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802.11n wireless APs bring IP video to sprawling Illinois high school

Teachers at Lyons Township High School, a school of nearly 4,000 students, are bringing Wi-Fi and IP video to the classroom with wireless tablets and an 802.11n wireless solution.

Michael Vasich had helped install wireless LAN (WLAN) access points (APs) in 25 classrooms with no controller and prayed they would work. His prayers went unanswered. But the IT pro still had to help more teachers at the sprawling Chicago-area high school when they asked for IP video via wireless tablets, despite the school's old buildings that spelled poor coverage for most 802.11n wireless APs.

"People had accepted a level of mediocrity," said Vasich, systems administrator at Lyons Township High School, a historic school of nearly 4,000 students that encompasses two campuses and serves 11 communities. "We really wanted to ensure we could push not just PowerPoint but video from the wireless tablets, so [802.11]g wasn't cutting it.... 'Dramatic' is an understatement, but we saw dramatic speed increases when we switched to n."

" 'Dramatic' is an understatement, but we saw dramatic speed increases when we switched to n."
Michael Vasich
Systems administratorLyons Township High School

After vetting quotes from larger wireless networking vendors, the district chose Ruckus Wireless, a Wi-Fi hardware vendor based in Sunnyvale, Calif. The IT team at Lyons says the decision saved them from buying an excessive number of APs -- they use 250.

In the more than 200 classrooms and other indoor spaces -- cafeterias, offices, gymnasiums -- with Wi-Fi coverage, the 802.11n APs have better throughput in areas with low signal than the legacy 802.11g APs ever did where signals were strong, according to Edward Tennant, director of technology.

"For the other 800-pound gorillas in the networking space, we would've paid for access points in their solution what we paid for the entire Ruckus solution," Tennant said. "And on top of that, we would've had to have paid for their controllers and peripherals to make their systems work."

Ruckus customers typically cut the number of access points they need by 40%, said David Callisch, the Ruckus vice president of marketing. "Beam-forming" antennas on Ruckus APs focus the signal on a connected device to keep throughput stable, he said, rather than projecting the signal in every direction and hoping the device catches it.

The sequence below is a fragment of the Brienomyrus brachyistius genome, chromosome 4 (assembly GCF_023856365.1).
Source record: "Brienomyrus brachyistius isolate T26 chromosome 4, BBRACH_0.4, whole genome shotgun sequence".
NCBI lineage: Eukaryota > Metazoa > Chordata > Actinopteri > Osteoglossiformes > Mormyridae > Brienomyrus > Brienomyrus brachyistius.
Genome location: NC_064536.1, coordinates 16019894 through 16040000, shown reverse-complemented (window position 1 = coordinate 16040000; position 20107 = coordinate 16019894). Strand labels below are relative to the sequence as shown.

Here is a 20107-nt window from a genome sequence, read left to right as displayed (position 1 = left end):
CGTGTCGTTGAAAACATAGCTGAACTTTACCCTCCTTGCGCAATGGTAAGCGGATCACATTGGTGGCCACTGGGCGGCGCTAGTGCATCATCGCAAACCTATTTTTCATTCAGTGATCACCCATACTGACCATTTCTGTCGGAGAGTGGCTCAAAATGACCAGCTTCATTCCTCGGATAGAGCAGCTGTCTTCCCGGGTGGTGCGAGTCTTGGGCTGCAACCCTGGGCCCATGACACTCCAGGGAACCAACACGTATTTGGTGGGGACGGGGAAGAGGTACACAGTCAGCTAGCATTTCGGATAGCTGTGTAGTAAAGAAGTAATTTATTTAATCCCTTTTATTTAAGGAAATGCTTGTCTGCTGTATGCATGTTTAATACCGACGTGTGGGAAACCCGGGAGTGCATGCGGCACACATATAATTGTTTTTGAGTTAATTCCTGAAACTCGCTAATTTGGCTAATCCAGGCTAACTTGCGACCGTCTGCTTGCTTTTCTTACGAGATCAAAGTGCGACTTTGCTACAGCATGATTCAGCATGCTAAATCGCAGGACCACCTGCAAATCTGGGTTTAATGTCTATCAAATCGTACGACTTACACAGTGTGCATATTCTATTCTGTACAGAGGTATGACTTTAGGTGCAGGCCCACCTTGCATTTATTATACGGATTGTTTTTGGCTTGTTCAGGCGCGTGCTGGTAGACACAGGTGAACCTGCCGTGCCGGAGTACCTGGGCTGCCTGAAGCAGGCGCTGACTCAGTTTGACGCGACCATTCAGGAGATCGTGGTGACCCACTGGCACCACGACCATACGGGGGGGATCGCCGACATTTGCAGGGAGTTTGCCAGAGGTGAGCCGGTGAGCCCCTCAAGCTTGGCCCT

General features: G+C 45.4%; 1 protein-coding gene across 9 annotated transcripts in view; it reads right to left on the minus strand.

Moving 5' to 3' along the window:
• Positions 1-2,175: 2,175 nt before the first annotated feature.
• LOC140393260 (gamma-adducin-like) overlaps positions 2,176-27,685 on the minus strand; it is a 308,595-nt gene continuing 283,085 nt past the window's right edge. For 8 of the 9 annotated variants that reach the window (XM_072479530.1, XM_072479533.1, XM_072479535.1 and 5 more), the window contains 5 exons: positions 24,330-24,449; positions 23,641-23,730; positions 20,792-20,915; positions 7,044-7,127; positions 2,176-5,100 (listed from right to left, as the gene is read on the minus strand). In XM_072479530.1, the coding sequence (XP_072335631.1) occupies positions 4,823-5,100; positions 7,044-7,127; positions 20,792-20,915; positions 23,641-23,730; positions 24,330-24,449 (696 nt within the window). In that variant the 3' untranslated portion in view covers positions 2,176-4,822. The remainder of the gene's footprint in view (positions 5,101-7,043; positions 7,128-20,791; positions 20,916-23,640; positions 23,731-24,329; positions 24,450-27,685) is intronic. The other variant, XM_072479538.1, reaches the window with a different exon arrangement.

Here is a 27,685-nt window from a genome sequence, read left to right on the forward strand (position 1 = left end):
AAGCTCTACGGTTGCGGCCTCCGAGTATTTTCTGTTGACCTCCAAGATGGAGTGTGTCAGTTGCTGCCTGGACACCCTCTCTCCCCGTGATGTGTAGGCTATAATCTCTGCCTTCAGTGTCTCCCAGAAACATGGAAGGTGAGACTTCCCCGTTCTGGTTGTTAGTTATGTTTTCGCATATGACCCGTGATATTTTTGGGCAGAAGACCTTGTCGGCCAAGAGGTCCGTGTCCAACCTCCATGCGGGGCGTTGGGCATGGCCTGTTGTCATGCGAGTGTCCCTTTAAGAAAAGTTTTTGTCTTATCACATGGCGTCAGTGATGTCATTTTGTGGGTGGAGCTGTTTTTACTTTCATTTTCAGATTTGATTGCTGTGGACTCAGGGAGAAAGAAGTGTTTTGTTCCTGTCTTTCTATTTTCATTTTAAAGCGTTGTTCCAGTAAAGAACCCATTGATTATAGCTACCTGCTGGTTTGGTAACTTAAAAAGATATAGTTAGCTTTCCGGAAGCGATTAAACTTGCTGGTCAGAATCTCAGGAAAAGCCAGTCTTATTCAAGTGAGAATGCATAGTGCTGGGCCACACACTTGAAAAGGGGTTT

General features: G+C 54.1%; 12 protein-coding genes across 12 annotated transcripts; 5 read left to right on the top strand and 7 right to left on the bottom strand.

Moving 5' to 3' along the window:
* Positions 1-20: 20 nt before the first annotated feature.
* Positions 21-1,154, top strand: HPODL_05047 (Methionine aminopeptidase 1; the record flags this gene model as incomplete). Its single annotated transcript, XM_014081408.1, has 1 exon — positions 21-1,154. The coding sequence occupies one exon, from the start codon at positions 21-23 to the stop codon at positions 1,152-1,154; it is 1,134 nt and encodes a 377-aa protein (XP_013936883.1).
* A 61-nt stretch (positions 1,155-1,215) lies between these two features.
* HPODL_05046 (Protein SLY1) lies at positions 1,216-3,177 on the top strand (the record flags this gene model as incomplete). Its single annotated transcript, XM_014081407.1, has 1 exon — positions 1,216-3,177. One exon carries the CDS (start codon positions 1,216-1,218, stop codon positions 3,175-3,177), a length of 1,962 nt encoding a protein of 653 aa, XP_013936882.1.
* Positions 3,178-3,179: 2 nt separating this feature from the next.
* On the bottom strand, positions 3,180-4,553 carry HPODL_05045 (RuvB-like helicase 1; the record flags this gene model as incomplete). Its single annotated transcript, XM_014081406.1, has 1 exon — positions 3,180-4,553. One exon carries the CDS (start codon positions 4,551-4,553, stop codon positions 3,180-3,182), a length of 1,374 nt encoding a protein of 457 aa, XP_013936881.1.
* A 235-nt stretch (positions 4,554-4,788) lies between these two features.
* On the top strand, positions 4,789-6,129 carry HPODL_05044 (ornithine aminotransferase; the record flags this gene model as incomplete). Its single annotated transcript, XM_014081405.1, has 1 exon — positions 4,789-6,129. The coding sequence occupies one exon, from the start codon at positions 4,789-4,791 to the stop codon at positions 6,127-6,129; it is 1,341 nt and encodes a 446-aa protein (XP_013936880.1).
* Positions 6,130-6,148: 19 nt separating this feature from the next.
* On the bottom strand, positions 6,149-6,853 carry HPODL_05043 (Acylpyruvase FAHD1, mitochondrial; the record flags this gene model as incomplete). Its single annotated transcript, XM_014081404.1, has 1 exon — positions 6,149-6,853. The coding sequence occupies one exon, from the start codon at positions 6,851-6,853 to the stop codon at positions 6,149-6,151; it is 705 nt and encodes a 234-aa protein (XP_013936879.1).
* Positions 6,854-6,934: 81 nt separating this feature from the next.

"A lot of vendors tout 11n as being good for multimedia, but it's not necessarily good for multimedia just because you have more bandwidth," Callisch said. "The bandwidth with 11n still fluctuates a lot. You have a lot of peaks and valleys.

"It's like an EKG, and that's just not acceptable if you're doing any real-time video," he added. "Video is far and away one of the most challenging things [because] it can't tolerate latency and jitter."

802.11n wireless APs are 'scalable' for the future

When the IT team at Lyons first tried to build out the wireless network, they just added APs. It proved futile for the school, which is so large that it is its own school district, spanning across more than three city blocks and 1.3 million square feet. Some buildings on the campuses date back to the late 1880s and are made of concrete and steel, which blocked the Wi-FI signal within the buildings.

"Without an enterprise approach, it got really complicated."
Edward Tennant
Director of technologyLyons Township High School

"It started being a taxing support duty … to manage more and more of these access points; and really, in terms of coverage, we were almost seeing the need to put an access point per classroom," Tennant said. "Without an enterprise approach, it got really complicated."

They had eventually bought a controller, but it had shown only whether an AP was connected or not, Vasich said. The Ruckus controller has given him "a live view of everything that's going on" and automatically fixes some basic problems, such as channel interference.

"If we're not getting the coverage we're expecting, we can see that now from our perspective before the teacher starts complaining," he said. "[One teacher] was not getting the same coverage in his classroom as the one next to him. Instead of waiting for him to contact us, we proactively sent him an email saying, 'We'd like to make some changes to your tablet.'"

The school is in the process of expanding and meshing the wireless network to most outdoor spaces, which will allow students doing science experiments outside to log their results in real time or enable students covering football games for the school's cable station to access network resources from the field.

Meanwhile, inside the classroom, teachers have been using video from the local network and the Internet as another teaching resource. All teachers will soon have mobile devices, and some students in specialty programs are using Apple's iTouch to aid in learning, Tennant said.

The district is preparing for the day when every student brings a mobile device to class and when IP video becomes as ordinary as dittos and transparencies once were.

"We know it's inevitable that everybody eventually will have some sort of wireless device, so we have to think to the future and have a solution that is scalable in that fashion as well," Tennant said. "It will be replaced at some point, but by taking the steps to n now, we buy some longevity in this solution."

Let us know what you think about the story; email: Jessica Scarpati, News Writer

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